How bad was Hillary’s campaign rollout? So bad that even the Politico’s Glenn Thrush is forced to write this as his lede today:
When I asked one top staffer on Hillary Clinton’s campaign to pick the high point of her overwhelmingly understated 2016 campaign kickoff in Iowa, the person paused for a moment, then shot back – “The Aaron Hernandez verdict!”
The former New England Patriot’s conviction on murder charges punted Clinton’s two-day pastoral tour of the critical caucus state off of cable news, a blessing to a campaign that craved the softest of soft launches. Wednesday’s legal drama, coupled with the Monday media blitz by Florida Sen. Marco Rubio — who wanted to soak up the spotlight Clinton preferred to avoid — were welcome diversions for a team premiering not just a candidate but an updated approach to the oldest Clinton problem of all: dealing with people like me.
Democrat lackeys armed with steno pads who describe Hillary’s illegal email server as “badass?” That’s setting the bar rather low. Thrush is perhaps the ultimate example of what Glenn Reynolds would call a Democrat operative with a byline. In November of 2013, he feigned boredom during the disastrous rollout of Obamacare, and last year pretended, “I don’t get the furor over the [Wendy] Davis ad,” in which the would-be governor of Texas, flailing badly in the polls, mocked her opponent’s wheelchair. He admitted in his article today, “full disclosure: I attended both of the pre-launch off-the-record sessions Clinton’s team held with reporters.”
Which may be why Thrush eventually reverts to vintage form:
One week in, the campaign’s day-to-day discipline mirrors Palmieri’s personal style. In 2008, there was a wholesale ban on “process” stories –- the behind-the-scenes anecdote-crammed tales that are the lifeblood of political reporting in POLITICO and elsewhere – but Palmieri has instructed her staff to cooperate whenever practical. Her goal isn’t necessarily to reveal the inner workings of the campaign but to “demystify” them a bit, according to an aide, so that reporters don’t interpret every move Clinton makes as part of some vast behind-closed-doors conspiracy.
There’s also a conscious attempt to humanize Clinton’s staff to counter perceptions, promoted in the conservative and mainstream media, that she surrounds herself with sharp-elbowed political mercenaries enlisted in a dark quest for power. “She is surrounding herself with scrappy, battle-tested operatives and advisers who work hard and run campaigns like they’re 10 points behind, even if they aren’t,” read one of the campaign-generated memos issued to Clinton’s media surrogates, sent to me by a senior Democrat.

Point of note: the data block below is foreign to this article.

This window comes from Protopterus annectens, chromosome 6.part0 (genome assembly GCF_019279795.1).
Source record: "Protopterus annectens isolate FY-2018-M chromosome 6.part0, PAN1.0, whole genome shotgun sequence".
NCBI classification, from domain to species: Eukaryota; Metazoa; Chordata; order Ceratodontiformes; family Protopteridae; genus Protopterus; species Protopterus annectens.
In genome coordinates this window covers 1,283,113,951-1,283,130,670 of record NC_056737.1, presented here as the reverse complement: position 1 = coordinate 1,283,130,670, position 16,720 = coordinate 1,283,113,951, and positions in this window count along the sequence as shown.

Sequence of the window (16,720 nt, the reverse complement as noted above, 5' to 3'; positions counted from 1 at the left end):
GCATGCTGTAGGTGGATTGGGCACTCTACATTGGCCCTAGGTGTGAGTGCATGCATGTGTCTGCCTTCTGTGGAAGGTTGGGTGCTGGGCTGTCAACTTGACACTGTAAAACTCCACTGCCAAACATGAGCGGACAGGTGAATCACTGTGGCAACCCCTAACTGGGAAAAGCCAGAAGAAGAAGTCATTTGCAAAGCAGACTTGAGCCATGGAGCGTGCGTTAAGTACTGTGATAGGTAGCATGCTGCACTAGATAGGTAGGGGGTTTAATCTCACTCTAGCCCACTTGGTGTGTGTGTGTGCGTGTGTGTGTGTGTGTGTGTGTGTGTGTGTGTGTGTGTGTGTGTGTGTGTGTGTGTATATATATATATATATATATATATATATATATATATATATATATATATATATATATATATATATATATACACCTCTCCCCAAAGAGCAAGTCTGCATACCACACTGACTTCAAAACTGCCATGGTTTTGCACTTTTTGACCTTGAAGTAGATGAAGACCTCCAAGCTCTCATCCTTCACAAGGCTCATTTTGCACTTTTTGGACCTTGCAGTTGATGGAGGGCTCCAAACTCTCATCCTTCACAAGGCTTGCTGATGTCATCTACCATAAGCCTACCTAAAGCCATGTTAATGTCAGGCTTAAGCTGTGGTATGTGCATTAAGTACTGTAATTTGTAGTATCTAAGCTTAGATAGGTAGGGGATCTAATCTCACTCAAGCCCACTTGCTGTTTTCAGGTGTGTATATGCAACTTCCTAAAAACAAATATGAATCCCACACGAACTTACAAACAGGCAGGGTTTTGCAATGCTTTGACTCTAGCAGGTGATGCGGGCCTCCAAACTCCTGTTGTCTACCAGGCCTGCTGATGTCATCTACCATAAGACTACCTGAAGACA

I love that line about countering perceptions “in the conservative and mainstream media” — instead of writing “near-universal perception” regarding Hillary’s paranoid staffers or something similar. Who doesn’t believe that — the far left, the folks who view MSNBC and the New York Times as being too conservative, the sort of folks who in past days would go on Nation magazine Soviet Union river cruises, aren’t exactly enamored of Hillary either.
More from Thrush:
Reporters weren’t told about her van trek until it had already started, and when the press pack arrived Clinton waved off tough questions about her recent conversion to the cause of gay marriage. Then her campaign released a carefully edited video of a voter thanking her for backing same-sex marriage at a Council Bluffs roundtable that had been closed to the media.
When NBC’s Andrea Mitchell confronted Palmieri about the candidate’s unwillingness to answer reporters’ questions about gay marriage in Iowa, the communications director gave little ground — telling Mitchell pointedly Clinton had “answered that question the day before” — prompting some reporters to remark how little things had changed since the last campaign.
Veteran public speaker Cavett Robert, the founder of the National Speaker’s Association, once advised clients in his profession, “Don’t be in too much of a hurry to promote, until you get good. Otherwise you just speed up the rate at which the world finds out you’re no good.”
But at age 67, with a lifetime at the center of Democrat power politics, six years to analyze what went wrong in 2007 and 2008, and knowing she has grudging, if near universal support from the palace guard MSM, shouldn’t Hillary — and her campaign — be good at this stuff?